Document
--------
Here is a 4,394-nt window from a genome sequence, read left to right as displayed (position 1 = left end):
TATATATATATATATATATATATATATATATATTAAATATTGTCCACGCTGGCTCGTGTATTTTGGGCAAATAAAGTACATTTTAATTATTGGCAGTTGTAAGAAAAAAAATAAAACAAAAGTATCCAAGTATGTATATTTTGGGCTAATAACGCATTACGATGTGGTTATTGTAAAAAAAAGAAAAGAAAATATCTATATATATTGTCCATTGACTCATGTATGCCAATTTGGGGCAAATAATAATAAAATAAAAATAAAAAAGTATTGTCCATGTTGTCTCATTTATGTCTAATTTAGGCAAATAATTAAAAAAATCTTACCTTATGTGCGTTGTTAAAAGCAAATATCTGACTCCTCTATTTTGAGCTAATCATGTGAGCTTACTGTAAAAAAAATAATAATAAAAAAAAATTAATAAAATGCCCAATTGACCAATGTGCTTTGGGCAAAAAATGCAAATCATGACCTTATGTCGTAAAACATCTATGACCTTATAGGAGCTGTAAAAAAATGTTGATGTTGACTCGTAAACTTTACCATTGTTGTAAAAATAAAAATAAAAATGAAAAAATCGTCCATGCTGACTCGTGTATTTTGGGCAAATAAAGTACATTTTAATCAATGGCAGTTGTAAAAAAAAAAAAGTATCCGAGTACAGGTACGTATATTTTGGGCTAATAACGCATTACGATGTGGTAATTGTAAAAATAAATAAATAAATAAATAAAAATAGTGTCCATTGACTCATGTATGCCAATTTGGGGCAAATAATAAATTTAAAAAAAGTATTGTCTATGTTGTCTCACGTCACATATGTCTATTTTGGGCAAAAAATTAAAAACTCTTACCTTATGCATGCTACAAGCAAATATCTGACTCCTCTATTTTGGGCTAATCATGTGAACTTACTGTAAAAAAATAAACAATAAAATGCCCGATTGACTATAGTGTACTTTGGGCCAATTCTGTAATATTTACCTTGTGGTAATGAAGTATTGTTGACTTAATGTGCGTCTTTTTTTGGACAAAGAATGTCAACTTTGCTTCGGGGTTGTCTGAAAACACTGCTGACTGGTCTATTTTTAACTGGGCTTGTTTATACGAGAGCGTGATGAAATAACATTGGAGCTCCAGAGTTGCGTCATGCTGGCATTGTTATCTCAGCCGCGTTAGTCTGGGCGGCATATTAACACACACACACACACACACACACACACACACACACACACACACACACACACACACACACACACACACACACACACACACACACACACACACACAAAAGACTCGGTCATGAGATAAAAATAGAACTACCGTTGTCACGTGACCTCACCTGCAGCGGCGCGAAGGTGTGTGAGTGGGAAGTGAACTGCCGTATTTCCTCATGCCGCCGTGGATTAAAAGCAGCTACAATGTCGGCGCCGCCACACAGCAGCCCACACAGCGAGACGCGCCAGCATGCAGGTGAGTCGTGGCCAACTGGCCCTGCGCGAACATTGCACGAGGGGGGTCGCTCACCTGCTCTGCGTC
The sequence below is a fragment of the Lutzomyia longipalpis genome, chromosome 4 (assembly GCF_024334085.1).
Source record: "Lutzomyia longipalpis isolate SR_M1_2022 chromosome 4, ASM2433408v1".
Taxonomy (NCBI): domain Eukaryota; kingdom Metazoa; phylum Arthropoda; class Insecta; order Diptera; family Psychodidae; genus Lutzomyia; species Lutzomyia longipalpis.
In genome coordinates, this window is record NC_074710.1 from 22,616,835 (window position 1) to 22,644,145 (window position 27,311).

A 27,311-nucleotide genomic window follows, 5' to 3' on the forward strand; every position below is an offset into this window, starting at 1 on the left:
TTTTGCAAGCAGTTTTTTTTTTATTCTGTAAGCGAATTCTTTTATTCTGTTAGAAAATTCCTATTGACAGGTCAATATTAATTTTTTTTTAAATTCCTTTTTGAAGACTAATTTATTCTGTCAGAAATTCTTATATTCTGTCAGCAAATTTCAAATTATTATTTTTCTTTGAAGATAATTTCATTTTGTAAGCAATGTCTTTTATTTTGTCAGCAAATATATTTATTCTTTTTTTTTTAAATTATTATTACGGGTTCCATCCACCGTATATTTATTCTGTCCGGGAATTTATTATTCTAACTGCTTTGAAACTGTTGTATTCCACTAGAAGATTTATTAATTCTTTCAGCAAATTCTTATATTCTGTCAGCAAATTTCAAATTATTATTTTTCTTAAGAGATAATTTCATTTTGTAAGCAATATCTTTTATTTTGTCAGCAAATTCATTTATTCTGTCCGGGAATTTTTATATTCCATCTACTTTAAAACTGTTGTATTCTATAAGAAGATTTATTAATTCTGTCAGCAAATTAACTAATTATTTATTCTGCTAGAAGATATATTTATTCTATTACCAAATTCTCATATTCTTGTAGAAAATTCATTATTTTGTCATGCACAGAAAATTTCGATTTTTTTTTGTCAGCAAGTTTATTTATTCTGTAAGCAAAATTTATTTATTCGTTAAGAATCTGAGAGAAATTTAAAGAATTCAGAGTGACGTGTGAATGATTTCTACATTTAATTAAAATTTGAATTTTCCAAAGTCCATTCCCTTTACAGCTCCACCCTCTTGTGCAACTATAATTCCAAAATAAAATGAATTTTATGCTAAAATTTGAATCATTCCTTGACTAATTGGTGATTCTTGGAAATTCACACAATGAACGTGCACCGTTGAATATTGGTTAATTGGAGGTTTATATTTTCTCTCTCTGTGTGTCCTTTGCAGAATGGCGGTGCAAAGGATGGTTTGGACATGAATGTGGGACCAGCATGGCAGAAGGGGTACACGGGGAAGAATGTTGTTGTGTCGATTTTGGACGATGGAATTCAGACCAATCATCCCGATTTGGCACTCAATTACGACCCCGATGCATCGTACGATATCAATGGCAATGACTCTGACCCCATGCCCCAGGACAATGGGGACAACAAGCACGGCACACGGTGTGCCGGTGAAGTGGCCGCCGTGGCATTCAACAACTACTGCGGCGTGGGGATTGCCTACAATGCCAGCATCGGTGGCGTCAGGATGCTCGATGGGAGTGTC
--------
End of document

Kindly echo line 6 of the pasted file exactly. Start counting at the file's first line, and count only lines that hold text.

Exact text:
In genome coordinates, this window is record NC_074710.1 from 22,616,835 (window position 1) to 22,644,145 (window position 27,311).